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Came to know that from React v15.3.0, we have a new base class called PureComponent to extend with PureRenderMixin built-in. What I understand is that, under the hood this employs a shallow comparison of props inside shouldComponentUpdate.

Now we have 3 ways to define a React component:

  1. Functional stateless component which doesn't extend any class
  2. A component that extends PureComponent class
  3. A normal component that extends Component class

Some time back we used to call stateless components as Pure Components, or even Dumb Components. Seems like the whole definition of the word "pure" has now changed in React.

Although I understand basic differences between these three, I am still not sure when to choose what. Also what are the performance impacts and trade-offs of each?


Update:

These are the question I expect to get clarified:

  • Should I choose to define my simple components as functional (for the sake of simplicity) or extend PureComponent class (for performance sake)?
  • Is the performance boost that I get a real trade-off for the simplicity I lost?
  • Would I ever need to extend the normal Component class when I can always use PureComponent for better performance?
293

How do you decide, how do you choose between these three based on the purpose/size/props/behaviour of our components?

Extending from React.PureComponent or from React.Component with a custom shouldComponentUpdate method have performance implications. Using stateless functional components is an "architectural" choice and doesn't have any performance benefits out of the box (yet).

  • For simple, presentational-only components that need to be easily reused, prefer stateless functional components. This way you're sure they are decoupled from the actual app logic, that they are dead-easy to test and that they don't have unexpected side effects. The exception is if for some reason you have a lot of them or if you really need to optimise their render method (as you can't define shouldComponentUpdate for a stateless functional component).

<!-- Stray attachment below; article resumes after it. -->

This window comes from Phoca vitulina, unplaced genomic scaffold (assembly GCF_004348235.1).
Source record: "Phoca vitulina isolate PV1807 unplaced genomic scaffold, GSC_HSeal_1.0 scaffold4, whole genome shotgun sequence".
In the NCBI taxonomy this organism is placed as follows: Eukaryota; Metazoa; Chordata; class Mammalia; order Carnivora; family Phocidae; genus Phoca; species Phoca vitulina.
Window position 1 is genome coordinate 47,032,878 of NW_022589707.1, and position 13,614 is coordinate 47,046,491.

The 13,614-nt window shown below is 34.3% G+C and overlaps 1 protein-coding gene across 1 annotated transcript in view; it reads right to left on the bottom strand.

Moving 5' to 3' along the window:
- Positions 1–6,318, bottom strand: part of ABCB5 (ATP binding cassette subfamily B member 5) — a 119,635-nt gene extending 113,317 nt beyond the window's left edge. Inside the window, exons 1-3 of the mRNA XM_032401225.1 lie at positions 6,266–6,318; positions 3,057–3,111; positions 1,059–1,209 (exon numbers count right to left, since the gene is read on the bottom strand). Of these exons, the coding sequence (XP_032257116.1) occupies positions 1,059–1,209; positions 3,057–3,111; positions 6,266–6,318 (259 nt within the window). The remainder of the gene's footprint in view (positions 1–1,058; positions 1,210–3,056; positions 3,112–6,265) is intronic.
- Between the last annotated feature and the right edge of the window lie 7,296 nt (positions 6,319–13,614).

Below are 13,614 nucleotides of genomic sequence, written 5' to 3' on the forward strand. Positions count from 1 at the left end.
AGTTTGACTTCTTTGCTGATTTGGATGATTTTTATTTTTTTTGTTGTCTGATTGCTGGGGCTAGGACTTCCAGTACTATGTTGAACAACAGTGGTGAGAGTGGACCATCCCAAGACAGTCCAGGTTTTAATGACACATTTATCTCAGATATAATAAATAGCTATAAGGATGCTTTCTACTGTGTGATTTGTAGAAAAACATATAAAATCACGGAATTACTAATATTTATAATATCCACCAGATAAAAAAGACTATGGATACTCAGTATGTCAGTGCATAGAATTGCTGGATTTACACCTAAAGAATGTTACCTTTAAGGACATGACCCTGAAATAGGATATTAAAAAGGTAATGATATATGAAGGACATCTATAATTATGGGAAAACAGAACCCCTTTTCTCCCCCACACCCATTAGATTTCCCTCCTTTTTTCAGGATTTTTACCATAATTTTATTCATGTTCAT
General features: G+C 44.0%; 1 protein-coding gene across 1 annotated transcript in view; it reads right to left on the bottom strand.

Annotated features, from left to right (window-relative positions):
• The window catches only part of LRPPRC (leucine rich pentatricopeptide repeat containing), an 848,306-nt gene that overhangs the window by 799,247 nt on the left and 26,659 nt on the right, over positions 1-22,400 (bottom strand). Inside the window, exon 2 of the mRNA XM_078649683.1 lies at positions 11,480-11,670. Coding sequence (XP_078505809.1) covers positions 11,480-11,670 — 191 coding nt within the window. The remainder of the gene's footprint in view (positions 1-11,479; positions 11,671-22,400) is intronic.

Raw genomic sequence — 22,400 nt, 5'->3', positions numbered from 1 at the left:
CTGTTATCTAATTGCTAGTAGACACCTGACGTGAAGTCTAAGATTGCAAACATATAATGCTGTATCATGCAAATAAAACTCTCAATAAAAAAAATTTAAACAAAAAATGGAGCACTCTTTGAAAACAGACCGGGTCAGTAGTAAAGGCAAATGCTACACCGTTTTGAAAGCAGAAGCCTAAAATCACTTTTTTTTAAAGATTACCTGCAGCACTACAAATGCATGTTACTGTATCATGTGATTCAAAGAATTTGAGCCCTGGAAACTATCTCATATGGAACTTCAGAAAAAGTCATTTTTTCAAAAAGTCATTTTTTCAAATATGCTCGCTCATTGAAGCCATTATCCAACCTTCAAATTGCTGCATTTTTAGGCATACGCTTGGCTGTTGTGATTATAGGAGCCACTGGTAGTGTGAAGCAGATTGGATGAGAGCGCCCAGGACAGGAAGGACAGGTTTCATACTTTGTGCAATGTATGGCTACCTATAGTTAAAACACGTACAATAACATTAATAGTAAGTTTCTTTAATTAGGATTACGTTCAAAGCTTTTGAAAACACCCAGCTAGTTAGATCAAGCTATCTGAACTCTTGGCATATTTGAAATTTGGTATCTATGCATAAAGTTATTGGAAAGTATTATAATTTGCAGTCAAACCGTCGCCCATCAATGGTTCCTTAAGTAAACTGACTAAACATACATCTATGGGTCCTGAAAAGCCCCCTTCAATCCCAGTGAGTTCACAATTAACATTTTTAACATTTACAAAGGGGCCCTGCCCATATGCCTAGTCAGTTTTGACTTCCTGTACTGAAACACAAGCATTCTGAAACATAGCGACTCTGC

• Extend PureComponent if you know your output depends on simple props/state ("simple" meaning no nested data structures, as PureComponent performs a shallow compare) AND you need/can get some performance improvements.

  • Extend Component and implement your own shouldComponentUpdate if you need some performance gains by performing custom comparison logic between next/current props and state. For example, you can quickly perform a deep comparison using lodash#isEqual:

    class MyComponent extends Component {
        shouldComponentUpdate (nextProps, nextState) {
            return !_.isEqual(this.props, nextProps) || !_.isEqual(this.state, nextState);
        }
    }
    

Also, implementing your own shouldComponentUpdate or extending from PureComponent are optimizations, and as usual you should start looking into that only if you have performance issues (avoid premature optimizations). As a rule of thumb, I always try to do these optimisations after the application is in a working state, with most of the features already implemented. It's a lot easier to focus on performance problems when they actually get in the way.